The Work

April 21, 2009 3:56 PM

Franken's Recount Legal Tab Exceeds $1.2 Million

Posted by Brian Baxter

A week after a three-judge state court panel in Minnesota ruled in favor of would-be-senator-to-be Al Franken, the former comedian turned senatorial candidate is all but declaring himself victorious after a five-month battle in the courts.

And Franken's got the legal bills to prove it.

According to Federal Election Commission reports recently released by the Franken campaign, the Democratic challenger has spent more than $1.2 million on lawyers trying to win a seat on Capitol Hill. (Hat Tip: The Minneapolis Star-Tribune, whose reporters gamely soldier on despite their paper being in bankruptcy.)

And while Franken has already started hiring staff in anticipation of finally heading to Washington, D.C., he'll also need to scare up a sizable chunk of change to pay off those lawyers from Perkins Coie and Fredrikson & Byron.

FEC records show a debt of $926,839 owed to Perkins Coie, the firm of lead Franken recount lawyers Marc Elias and Kevin Hamilton. (Click here for some background on the lawyers behind both senatorial candidates.)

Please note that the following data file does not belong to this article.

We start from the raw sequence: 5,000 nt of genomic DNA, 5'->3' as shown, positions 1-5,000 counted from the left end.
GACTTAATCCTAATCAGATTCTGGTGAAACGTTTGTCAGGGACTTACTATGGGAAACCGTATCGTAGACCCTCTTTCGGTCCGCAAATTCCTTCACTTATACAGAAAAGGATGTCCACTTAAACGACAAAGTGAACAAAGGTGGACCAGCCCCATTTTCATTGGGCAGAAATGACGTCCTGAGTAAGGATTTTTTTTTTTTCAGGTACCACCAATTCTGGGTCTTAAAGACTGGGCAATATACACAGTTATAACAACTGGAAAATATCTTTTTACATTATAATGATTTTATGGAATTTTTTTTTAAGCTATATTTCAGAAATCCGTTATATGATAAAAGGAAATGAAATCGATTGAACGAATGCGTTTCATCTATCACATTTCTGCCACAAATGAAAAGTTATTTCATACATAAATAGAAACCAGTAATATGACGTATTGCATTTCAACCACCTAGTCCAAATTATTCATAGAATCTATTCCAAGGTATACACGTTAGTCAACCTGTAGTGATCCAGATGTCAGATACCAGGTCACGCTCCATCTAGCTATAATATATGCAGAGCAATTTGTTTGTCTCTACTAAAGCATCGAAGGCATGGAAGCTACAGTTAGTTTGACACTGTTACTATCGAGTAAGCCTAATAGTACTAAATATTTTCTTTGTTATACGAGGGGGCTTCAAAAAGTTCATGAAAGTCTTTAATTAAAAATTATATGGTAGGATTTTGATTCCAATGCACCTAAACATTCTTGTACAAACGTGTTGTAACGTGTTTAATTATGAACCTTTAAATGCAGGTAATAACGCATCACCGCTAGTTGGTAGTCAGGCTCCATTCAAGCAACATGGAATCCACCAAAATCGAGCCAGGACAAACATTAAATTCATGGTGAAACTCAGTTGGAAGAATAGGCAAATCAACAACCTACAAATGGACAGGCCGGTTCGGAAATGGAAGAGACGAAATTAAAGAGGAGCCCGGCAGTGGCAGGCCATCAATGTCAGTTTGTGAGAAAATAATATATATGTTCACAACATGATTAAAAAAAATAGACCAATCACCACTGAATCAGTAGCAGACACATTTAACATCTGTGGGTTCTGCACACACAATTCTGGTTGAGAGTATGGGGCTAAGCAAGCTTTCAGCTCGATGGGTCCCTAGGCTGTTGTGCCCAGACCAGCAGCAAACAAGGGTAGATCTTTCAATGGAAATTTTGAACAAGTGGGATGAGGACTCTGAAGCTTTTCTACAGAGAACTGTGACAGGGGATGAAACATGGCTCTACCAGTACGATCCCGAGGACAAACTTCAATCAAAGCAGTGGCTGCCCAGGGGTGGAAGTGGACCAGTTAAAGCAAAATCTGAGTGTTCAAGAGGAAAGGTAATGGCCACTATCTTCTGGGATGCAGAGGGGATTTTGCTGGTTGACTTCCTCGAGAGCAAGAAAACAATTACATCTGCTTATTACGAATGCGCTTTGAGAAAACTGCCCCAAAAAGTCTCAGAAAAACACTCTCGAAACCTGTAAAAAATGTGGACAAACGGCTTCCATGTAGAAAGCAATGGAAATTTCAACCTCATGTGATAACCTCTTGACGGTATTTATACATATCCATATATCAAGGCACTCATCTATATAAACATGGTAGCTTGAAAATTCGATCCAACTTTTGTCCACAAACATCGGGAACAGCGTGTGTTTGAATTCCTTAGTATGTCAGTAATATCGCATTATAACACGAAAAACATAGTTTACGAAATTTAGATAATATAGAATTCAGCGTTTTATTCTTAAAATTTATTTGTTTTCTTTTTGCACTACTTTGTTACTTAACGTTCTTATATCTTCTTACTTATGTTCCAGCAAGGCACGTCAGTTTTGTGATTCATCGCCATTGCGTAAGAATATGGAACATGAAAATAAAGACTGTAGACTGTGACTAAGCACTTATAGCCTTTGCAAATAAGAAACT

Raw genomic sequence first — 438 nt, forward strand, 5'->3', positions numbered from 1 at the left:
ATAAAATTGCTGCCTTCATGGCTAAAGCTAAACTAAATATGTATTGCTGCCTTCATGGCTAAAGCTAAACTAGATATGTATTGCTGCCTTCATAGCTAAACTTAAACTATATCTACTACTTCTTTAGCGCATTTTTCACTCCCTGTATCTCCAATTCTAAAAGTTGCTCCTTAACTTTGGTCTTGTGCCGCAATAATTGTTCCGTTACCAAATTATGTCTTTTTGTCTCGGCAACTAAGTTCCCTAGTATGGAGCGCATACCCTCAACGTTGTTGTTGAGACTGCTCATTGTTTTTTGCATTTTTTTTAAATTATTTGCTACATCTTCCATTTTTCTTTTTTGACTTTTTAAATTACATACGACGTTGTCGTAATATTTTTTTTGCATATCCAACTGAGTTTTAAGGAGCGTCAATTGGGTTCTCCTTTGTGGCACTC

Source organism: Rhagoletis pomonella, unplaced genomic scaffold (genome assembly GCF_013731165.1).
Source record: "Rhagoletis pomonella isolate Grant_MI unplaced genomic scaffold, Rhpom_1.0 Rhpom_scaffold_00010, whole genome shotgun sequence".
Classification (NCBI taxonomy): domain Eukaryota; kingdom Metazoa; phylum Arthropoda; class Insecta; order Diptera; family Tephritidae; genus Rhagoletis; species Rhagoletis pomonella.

An additional $320,466 is listed as being owed to Fredrikson & Bryon, the Minneapolis firm of Franken's local counsel, former U.S. attorney for Minnesota David Lillehaug. FEC records also show Franken owing the lobbying arm of Minnesota firm Lockridge Grindal Nauen another $72,233.

Both the Coleman and Franken campaigns have spent roughly $6 million apiece on recount and legal efforts, the Star Trib reports, but it's Franken who still owes money to his lawyers while Coleman appears to be all paid up. (The Republican National Committee donated $250,000 to help kick start Coleman's recount campaign in late February, partly as a means of shoring up Coleman's legal team from Patton Boggs and Dorsey & Whitney.)

In January the widely read conservative blog Power Line--founded by partners from Akin Gump Strauss Hauer & Feld and Faegre & Benson--criticized the lawyers leading Coleman's recount campaign and urged Coleman to shake up his legal team. Now even Power Line, in a post about a Wall Street Journal editorial on shenanigans in the Minnesota recount, is admitting that Coleman's appeal has little chance of success.

The Star Trib reports that leading up to Coleman's appeal to the Minnesota Supreme Court, Franken lists having $483,731 in cash on hand compared to Coleman's stated sum of $469,563.

Two Minnesota Supreme Court jurists--Chief Justice Eric Magnuson and justice G. Barry Anderson--were members of the state canvassing board initially convened in November to oversee the recount. Another judge who selected the three-judge panel that heard Coleman's recount complaint, Alan Page, happens to be a member of the Pro Football Hall of Fame.

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What a mess. It is going to quite a bit of time before all of this unwravels. I see a lot of $$ and waisted resources.

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